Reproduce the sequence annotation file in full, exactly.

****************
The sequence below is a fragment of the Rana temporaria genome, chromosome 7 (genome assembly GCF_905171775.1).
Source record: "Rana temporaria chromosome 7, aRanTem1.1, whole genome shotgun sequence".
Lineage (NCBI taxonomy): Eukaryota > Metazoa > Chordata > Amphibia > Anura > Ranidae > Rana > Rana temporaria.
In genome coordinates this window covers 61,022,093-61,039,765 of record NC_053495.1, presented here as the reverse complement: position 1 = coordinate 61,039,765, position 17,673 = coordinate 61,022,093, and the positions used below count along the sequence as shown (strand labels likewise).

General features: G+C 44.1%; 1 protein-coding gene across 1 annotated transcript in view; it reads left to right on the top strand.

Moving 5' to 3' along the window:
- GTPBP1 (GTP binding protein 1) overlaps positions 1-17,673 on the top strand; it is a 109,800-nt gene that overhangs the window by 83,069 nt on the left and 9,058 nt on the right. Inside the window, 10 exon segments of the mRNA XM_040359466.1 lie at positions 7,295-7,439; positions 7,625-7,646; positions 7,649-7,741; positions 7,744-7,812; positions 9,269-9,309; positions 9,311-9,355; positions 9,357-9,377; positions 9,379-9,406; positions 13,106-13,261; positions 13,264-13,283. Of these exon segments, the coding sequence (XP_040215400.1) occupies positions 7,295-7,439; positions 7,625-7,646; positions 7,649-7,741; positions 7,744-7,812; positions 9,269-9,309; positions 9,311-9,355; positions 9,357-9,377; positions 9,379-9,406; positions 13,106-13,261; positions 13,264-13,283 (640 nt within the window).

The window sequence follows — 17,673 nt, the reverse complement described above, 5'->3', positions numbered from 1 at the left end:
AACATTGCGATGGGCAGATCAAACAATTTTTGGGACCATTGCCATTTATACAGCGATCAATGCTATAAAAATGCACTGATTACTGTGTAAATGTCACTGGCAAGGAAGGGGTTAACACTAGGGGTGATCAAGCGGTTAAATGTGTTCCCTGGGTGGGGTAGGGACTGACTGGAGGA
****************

The sequence below is a fragment of the Rana temporaria genome, chromosome 7 (genome assembly GCF_905171775.1).
Source record: "Rana temporaria chromosome 7, aRanTem1.1, whole genome shotgun sequence".
Lineage (NCBI taxonomy): Eukaryota > Metazoa > Chordata > Amphibia > Anura > Ranidae > Rana > Rana temporaria.
In genome coordinates this window covers 61,022,093-61,039,765 of record NC_053495.1, presented here as the reverse complement: position 1 = coordinate 61,039,765, position 17,673 = coordinate 61,022,093, and the positions used below count along the sequence as shown (strand labels likewise).

General features: G+C 44.1%; 1 protein-coding gene across 1 annotated transcript in view; it reads left to right on the top strand.

Moving 5' to 3' along the window:
- GTPBP1 (GTP binding protein 1) overlaps positions 1-17,673 on the top strand; it is a 109,800-nt gene that overhangs the window by 83,069 nt on the left and 9,058 nt on the right. Inside the window, 10 exon segments of the mRNA XM_040359466.1 lie at positions 7,295-7,439; positions 7,625-7,646; positions 7,649-7,741; positions 7,744-7,812; positions 9,269-9,309; positions 9,311-9,355; positions 9,357-9,377; positions 9,379-9,406; positions 13,106-13,261; positions 13,264-13,283. Of these exon segments, the coding sequence (XP_040215400.1) occupies positions 7,295-7,439; positions 7,625-7,646; positions 7,649-7,741; positions 7,744-7,812; positions 9,269-9,309; positions 9,311-9,355; positions 9,357-9,377; positions 9,379-9,406; positions 13,106-13,261; positions 13,264-13,283 (640 nt within the window).

The window sequence follows — 17,673 nt, the reverse complement described above, 5'->3', positions numbered from 1 at the left end:
AACATTGCGATGGGCAGATCAAACAATTTTTGGGACCATTGCCATTTATACAGCGATCAATGCTATAAAAATGCACTGATTACTGTGTAAATGTCACTGGCAAGGAAGGGGTTAACACTAGGGGTGATCAAGCGGTTAAATGTGTTCCCTGGGTGGGGTAGGGACTGACTGGAGGA